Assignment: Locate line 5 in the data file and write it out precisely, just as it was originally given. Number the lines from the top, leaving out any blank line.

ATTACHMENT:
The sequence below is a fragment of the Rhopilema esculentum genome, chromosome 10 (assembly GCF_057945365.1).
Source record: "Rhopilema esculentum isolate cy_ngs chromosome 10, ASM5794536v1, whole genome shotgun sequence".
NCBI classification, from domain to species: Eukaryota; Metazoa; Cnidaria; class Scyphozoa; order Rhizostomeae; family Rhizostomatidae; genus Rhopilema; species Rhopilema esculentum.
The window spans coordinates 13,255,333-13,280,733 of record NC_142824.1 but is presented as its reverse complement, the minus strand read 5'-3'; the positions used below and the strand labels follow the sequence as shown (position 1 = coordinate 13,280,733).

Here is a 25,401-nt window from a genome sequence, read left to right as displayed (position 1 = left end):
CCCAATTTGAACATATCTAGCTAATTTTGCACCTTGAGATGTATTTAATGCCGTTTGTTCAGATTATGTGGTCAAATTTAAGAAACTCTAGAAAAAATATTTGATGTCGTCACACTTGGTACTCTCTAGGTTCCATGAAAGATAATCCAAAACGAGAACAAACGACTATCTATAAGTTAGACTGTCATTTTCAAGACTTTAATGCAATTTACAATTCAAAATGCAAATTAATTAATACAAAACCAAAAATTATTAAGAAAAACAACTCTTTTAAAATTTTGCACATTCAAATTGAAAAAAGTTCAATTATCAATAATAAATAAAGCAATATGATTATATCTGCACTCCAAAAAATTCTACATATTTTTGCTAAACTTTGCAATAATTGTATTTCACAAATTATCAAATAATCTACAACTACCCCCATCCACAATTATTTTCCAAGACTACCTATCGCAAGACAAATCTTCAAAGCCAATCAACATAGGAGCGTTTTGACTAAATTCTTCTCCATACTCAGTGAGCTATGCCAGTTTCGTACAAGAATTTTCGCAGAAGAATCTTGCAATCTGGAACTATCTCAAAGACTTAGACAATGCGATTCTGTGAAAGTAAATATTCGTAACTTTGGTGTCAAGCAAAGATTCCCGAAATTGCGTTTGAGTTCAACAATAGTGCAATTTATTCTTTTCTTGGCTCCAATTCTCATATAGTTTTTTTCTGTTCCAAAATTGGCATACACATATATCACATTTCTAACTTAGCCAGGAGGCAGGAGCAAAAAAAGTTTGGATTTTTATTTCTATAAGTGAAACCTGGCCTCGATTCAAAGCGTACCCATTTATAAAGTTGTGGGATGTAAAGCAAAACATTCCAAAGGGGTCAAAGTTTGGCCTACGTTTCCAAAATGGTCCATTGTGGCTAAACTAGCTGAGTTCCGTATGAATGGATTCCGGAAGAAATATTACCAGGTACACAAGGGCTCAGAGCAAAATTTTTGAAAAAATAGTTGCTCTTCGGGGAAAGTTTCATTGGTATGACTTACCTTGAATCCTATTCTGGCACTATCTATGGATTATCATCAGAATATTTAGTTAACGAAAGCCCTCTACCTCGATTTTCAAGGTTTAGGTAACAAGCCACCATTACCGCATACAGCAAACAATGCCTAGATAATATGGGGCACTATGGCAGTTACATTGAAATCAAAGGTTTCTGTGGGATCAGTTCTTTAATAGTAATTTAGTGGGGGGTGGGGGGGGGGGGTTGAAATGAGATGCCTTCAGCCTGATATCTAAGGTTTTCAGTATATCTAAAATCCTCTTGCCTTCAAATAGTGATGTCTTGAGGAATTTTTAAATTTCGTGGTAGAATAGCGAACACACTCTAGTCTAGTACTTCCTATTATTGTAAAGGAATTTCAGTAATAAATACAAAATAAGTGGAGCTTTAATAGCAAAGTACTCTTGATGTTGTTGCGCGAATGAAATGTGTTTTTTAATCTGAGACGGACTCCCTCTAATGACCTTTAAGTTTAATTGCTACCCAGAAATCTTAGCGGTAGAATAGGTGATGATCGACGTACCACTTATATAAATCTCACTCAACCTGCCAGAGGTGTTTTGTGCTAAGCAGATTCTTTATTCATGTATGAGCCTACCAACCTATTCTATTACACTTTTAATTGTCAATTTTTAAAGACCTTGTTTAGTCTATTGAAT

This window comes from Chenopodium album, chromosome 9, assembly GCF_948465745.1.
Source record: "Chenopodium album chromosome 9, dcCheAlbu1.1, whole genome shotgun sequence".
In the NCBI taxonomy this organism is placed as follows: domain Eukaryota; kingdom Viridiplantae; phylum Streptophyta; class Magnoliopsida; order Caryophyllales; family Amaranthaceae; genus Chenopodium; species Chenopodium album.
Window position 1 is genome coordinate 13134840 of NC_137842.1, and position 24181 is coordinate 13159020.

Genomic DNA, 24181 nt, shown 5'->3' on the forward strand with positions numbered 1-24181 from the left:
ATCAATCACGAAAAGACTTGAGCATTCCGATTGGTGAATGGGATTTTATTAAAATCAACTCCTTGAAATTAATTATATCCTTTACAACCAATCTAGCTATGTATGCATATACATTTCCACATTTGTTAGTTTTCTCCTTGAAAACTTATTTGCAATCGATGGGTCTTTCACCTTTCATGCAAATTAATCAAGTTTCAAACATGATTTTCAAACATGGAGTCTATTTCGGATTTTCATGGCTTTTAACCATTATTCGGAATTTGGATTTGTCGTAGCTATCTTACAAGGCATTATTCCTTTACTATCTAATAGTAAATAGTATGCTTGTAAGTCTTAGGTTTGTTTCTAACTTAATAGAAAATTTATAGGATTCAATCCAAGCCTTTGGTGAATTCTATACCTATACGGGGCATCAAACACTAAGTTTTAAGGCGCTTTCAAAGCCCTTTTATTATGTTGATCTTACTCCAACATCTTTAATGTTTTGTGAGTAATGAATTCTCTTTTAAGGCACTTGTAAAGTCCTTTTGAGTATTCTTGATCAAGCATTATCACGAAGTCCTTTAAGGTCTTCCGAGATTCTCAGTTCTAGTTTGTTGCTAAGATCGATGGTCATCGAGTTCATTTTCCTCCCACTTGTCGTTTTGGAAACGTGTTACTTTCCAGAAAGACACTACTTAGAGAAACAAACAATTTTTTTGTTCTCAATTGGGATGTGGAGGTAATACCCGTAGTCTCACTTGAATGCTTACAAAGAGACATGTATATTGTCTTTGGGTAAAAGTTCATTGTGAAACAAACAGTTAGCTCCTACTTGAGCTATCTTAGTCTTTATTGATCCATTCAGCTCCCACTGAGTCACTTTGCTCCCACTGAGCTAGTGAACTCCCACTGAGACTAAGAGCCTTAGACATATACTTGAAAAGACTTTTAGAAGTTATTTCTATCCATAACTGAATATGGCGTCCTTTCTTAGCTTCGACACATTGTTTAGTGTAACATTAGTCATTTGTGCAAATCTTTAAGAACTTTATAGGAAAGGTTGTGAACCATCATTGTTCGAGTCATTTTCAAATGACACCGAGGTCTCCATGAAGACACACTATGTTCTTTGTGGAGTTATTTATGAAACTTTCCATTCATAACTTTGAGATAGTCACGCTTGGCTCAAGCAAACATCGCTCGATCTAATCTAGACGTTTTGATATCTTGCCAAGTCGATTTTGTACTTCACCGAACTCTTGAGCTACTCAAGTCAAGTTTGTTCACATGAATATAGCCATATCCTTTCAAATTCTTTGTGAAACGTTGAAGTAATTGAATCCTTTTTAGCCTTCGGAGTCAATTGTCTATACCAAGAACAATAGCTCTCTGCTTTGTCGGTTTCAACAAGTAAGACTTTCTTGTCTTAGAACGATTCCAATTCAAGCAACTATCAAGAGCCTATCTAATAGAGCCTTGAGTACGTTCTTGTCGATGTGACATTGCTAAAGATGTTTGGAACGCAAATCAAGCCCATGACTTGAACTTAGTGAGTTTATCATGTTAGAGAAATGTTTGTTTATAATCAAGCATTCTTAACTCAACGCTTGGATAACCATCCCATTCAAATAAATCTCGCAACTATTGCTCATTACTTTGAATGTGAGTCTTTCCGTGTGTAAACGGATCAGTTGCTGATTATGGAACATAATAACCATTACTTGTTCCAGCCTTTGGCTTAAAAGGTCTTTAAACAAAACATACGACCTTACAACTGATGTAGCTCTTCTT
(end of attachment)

Here is a 25,401-nt window from a genome sequence, read left to right as displayed (position 1 = left end):